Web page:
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Neurology. 2014 Jul 29;83(5):406-12. doi: 10.1212/WNL.0000000000000641. Epub 2014 Jun 27.

Low clinical diagnostic accuracy of early vs advanced Parkinson disease: clinicopathologic study.

Author information

1
From the Parkinson's Disease and Movement Disorders Center, Department of Neurology (C.H.A., J.N.C., E.D.-D.), and Department of Biostatistics (J.G.H.), Mayo Clinic, Scottsdale; Civin Laboratory for Neuropathology (T.G.B., L.I.S., B.N.D.) and Cleo Roberts Center (H.A.S., M.N.S., S.A.J., C.M.B.), Banner Sun Health Research Institute, Sun City, AZ; and University of Arizona College of Medicine (H.A.S., M.N.S., S.A.J.), Phoenix. cadler@mayo.edu.
2
From the Parkinson's Disease and Movement Disorders Center, Department of Neurology (C.H.A., J.N.C., E.D.-D.), and Department of Biostatistics (J.G.H.), Mayo Clinic, Scottsdale; Civin Laboratory for Neuropathology (T.G.B., L.I.S., B.N.D.) and Cleo Roberts Center (H.A.S., M.N.S., S.A.J., C.M.B.), Banner Sun Health Research Institute, Sun City, AZ; and University of Arizona College of Medicine (H.A.S., M.N.S., S.A.J.), Phoenix.

Abstract

OBJECTIVES:

Determine diagnostic accuracy of a clinical diagnosis of Parkinson disease (PD) using neuropathologic diagnosis as the gold standard.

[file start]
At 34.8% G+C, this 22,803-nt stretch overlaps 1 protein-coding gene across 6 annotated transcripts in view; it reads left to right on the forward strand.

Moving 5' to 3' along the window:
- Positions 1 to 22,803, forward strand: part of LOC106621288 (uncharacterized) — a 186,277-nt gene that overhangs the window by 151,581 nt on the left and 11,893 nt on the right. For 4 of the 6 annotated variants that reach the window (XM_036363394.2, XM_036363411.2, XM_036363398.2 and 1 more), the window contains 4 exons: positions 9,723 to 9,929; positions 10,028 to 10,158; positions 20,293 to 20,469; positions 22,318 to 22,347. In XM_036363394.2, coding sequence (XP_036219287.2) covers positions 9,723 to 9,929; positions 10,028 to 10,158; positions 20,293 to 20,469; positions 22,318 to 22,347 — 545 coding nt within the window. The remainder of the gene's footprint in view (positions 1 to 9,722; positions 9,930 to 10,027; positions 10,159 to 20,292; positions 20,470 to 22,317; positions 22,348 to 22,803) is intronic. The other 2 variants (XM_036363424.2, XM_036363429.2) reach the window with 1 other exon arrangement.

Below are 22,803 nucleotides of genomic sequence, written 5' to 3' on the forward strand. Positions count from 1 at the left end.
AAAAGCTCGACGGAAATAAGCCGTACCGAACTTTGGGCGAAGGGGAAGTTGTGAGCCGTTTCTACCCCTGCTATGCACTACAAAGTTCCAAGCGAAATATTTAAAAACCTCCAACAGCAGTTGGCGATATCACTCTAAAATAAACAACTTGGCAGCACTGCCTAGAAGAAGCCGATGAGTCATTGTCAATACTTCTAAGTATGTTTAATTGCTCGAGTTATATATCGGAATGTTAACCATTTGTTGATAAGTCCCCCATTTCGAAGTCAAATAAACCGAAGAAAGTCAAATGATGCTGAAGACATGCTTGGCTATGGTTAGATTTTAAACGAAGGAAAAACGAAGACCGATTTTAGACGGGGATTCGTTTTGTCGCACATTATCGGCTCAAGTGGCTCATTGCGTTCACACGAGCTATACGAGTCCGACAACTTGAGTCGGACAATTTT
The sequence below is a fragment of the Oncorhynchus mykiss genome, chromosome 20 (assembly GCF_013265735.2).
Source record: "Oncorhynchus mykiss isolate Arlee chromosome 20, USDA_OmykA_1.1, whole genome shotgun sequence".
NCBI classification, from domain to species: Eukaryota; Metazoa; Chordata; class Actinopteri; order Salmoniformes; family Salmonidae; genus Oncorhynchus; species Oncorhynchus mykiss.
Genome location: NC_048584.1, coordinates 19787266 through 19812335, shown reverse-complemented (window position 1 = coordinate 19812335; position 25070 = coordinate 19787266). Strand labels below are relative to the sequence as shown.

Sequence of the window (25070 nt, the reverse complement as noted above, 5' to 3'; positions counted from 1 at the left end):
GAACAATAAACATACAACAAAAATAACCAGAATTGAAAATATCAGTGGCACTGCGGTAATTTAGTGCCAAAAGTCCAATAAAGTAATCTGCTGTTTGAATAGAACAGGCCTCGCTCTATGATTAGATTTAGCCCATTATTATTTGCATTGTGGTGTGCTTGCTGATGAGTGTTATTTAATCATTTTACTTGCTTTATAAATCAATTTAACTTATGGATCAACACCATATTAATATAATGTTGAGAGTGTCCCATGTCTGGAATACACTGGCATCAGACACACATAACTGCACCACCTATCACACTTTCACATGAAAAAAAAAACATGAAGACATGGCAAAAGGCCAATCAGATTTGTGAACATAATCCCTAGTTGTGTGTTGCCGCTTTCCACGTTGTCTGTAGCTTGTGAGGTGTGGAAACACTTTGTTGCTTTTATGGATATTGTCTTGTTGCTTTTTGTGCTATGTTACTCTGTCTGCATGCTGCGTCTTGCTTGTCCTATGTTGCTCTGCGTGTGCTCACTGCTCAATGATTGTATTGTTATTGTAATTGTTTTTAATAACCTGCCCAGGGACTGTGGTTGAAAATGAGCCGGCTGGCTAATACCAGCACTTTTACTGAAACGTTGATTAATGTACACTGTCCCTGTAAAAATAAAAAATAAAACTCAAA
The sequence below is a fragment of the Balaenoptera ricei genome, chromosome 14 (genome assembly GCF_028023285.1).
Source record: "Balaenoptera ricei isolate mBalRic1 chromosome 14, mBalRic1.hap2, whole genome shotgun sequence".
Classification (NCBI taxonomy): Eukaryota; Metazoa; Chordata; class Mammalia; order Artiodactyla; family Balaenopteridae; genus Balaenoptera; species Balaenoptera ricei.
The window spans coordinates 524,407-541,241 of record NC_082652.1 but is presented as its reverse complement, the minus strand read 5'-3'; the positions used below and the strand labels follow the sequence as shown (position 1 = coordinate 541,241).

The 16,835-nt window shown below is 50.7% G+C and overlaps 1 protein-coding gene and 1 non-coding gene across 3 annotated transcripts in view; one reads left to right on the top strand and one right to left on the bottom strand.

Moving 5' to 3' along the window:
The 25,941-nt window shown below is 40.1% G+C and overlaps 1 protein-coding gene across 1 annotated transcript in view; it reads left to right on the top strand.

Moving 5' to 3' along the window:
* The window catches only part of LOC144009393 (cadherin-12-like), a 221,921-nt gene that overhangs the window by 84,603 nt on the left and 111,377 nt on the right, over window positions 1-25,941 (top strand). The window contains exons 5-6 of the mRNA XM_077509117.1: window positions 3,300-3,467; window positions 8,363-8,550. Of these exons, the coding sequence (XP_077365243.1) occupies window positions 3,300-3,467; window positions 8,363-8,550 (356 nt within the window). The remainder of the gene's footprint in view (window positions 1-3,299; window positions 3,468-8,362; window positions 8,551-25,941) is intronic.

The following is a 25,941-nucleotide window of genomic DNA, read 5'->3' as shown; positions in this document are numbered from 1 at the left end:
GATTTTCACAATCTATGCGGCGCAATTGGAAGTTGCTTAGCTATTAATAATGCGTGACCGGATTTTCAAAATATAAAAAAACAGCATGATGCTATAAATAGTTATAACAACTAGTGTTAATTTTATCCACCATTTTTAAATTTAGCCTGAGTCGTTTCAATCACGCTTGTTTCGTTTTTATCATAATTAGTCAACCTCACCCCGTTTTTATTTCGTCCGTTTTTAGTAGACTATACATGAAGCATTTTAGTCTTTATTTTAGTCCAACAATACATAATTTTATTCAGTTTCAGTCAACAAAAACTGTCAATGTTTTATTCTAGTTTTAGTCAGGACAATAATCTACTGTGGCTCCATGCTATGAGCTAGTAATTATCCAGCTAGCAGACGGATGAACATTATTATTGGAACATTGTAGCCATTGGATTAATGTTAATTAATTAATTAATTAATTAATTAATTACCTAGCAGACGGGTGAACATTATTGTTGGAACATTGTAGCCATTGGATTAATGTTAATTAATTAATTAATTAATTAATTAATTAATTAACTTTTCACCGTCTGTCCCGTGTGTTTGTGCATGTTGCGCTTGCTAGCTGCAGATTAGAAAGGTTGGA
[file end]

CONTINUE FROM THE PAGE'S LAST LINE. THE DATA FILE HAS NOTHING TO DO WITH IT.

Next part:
METHODS:

Data from the Arizona Study of Aging and Neurodegenerative Disorders were used to determine the predictive value of a clinical PD diagnosis, using 2 clinical diagnostic confidence levels, PossPD (never treated or not clearly responsive) and ProbPD (responsive to medications). Neuropathologic diagnosis was the gold standard.

RESULTS:

Based on first visit, 9 of 34 (26%) PossPD cases had neuropathologically confirmed PD while 80 of 97 (82%) ProbPD cases had confirmed PD. PD was confirmed in 8 of 15 (53%) ProbPD cases with <5 years of disease duration and 72 of 82 (88%) with ≥5 years of disease duration. Using final diagnosis at time of death, 91 of 107 (85%) ProbPD cases had confirmed PD. Clinical variables that improved diagnostic accuracy were medication response, motor fluctuations, dyskinesias, and hyposmia.

CONCLUSIONS:

Using neuropathologic findings of PD as the gold standard, this study establishes the novel findings of only 26% accuracy for a clinical diagnosis of PD in untreated or not clearly responsive subjects, 53% accuracy in early PD responsive to medication (<5 years' duration), and >85% diagnostic accuracy of longer duration, medication-responsive PD. Caution is needed when interpreting clinical studies of PD, especially studies of early disease that do not have autopsy confirmation. The need for a tissue or other diagnostic biomarker is reinforced.

CLASSIFICATION OF EVIDENCE:

This study provides Class II evidence that a clinical diagnosis of PD identifies patients who will have pathologically confirmed PD with a sensitivity of 88% and specificity of 68%.

PMID:
24975862
PMCID:
PMC4132570
DOI:
10.1212/WNL.0000000000000641
[Indexed for MEDLINE]
Free PMC Article
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